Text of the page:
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He has two sisters who live in southern and northern California, respectively.

I saw this on IMDB and I was wondering if the respectively was grammatically correct.

Since nothing is being listed off, is it even needed?

Edit:

Josh Radnor, 7th in the list

If you were wondering, lol

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Related: (When can a redundant “respectively” be dropped?)[english.stackexchange.com/questions/4799/…. The answers there don't really address this use case, however. –  MrHen Jul 19 '11 at 14:46
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3 Answers

up vote 4 down vote accepted

It's not needed because, as you said, nothing is being enumerated. If, instead, it said "he has a sister and a brother who live in southern and northern CA, respectively", that tells you something -- the sister lives in southern CA and the brother lives in northern CA.

I don't know if the usage you found is wrong or just unnecessary.

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I would definitely consider it an incorrect usage of the word. –  chaiguy Jul 19 '11 at 16:24
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It doesn't make much sense because I'd expect it to be like this (for example):

He has two sisters, one younger and one older, who live in southern and northern California, respectively.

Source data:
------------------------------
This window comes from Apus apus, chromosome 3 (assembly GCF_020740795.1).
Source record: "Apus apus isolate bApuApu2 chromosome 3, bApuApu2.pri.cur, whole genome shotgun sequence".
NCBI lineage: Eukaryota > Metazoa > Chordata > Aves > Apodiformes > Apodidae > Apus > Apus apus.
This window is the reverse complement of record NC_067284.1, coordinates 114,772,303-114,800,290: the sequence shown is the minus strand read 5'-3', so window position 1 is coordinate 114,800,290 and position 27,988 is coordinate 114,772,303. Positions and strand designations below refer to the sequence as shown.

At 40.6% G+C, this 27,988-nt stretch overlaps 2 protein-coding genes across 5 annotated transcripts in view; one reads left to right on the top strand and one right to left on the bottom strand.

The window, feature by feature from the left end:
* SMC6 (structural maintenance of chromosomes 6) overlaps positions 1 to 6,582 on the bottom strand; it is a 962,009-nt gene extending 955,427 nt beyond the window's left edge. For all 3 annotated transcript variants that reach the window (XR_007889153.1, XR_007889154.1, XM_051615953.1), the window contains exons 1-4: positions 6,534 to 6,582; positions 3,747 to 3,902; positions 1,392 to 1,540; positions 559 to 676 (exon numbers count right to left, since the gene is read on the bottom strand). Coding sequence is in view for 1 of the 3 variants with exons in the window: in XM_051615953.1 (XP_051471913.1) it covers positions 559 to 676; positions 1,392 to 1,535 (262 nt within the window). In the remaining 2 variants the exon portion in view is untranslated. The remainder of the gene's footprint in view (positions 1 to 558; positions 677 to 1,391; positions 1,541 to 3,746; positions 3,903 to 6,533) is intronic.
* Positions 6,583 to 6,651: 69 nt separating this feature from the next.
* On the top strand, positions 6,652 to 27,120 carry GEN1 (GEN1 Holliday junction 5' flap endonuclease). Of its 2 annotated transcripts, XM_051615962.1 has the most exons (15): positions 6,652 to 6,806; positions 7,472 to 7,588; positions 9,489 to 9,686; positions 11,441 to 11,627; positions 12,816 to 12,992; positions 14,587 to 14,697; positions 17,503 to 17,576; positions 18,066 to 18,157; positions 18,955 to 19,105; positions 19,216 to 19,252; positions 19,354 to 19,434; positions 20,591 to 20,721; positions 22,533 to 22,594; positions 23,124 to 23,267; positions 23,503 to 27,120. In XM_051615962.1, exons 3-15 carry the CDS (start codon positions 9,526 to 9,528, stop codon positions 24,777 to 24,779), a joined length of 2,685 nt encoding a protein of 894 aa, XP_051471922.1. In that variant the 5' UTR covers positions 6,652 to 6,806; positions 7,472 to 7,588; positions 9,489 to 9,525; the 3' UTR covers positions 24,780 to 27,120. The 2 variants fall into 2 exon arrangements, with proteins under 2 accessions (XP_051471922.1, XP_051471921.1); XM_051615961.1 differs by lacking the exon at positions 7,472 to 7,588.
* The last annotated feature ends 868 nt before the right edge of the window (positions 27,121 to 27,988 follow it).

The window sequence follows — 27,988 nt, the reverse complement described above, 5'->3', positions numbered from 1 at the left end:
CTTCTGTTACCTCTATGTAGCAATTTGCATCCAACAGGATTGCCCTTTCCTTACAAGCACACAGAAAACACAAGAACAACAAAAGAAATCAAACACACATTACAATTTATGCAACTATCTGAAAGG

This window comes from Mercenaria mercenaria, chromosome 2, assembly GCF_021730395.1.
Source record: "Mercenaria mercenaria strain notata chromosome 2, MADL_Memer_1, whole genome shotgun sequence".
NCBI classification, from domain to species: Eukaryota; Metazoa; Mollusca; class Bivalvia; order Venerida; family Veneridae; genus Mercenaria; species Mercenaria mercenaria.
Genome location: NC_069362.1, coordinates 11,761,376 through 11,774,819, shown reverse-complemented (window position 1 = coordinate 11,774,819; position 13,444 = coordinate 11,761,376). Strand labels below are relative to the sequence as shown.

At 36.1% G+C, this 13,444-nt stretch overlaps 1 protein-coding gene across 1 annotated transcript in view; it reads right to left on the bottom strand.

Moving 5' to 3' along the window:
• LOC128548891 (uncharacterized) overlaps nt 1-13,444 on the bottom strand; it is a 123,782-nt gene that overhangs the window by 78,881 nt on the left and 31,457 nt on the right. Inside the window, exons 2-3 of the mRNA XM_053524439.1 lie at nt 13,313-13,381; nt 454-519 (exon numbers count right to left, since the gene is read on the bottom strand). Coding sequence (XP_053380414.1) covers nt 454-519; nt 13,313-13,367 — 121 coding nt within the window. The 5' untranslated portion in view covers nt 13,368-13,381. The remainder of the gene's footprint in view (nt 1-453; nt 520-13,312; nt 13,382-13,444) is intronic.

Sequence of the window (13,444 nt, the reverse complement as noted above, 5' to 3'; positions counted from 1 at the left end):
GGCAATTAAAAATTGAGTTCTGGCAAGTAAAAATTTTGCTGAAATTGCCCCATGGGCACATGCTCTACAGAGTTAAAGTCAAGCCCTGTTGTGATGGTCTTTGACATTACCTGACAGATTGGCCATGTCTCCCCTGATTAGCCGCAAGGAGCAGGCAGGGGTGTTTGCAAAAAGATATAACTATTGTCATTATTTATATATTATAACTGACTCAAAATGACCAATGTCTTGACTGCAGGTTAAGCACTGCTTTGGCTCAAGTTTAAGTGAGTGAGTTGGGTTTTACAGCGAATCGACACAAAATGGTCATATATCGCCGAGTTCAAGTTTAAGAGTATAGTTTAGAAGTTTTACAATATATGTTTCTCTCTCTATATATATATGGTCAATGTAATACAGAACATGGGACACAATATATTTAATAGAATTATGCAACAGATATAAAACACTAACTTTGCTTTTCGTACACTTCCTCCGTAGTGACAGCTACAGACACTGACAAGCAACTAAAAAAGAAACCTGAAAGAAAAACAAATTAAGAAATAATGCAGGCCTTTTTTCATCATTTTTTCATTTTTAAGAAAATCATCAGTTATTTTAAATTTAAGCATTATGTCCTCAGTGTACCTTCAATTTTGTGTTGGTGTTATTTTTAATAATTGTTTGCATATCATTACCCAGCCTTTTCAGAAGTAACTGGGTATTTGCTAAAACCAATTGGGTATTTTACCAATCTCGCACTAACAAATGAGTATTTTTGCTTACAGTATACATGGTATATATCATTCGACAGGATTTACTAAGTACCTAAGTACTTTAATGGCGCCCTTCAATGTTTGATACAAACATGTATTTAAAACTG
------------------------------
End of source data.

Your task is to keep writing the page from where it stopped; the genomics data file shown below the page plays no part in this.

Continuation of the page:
In this case you could associate the "couples": younger - southern, older - northern.

The usage you reported is unnecessary and confusing, I don't think it's a correct usage, since respectively refers to something previously stated which has been enumerated.

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If the tense in your example sentence was in past tense, then the "respectively" is necessary to be in the sentence because otherwise it would have looked as if both of them lived in both places before.

However, with present tense, even without the "respectively" people would understand that you mean one of them lives in southern CA while the other lives in northern CA, but if there is even a hint of ambiguity in the meaning of the sentence I would suggest to leave the word in the sentence.

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Anywhere but California I'd say the word was unnecessary, but it's entirely possible for two sisters to spend winter in southern Cal and summer in the north. (ie not respectively). –  TimLymington Jul 19 '11 at 15:04
    
@Lukman Interesting point. There could be a certain ambiguity as to whether or not they both lived in both places without the "respectively". –  chaiguy Jul 19 '11 at 16:26
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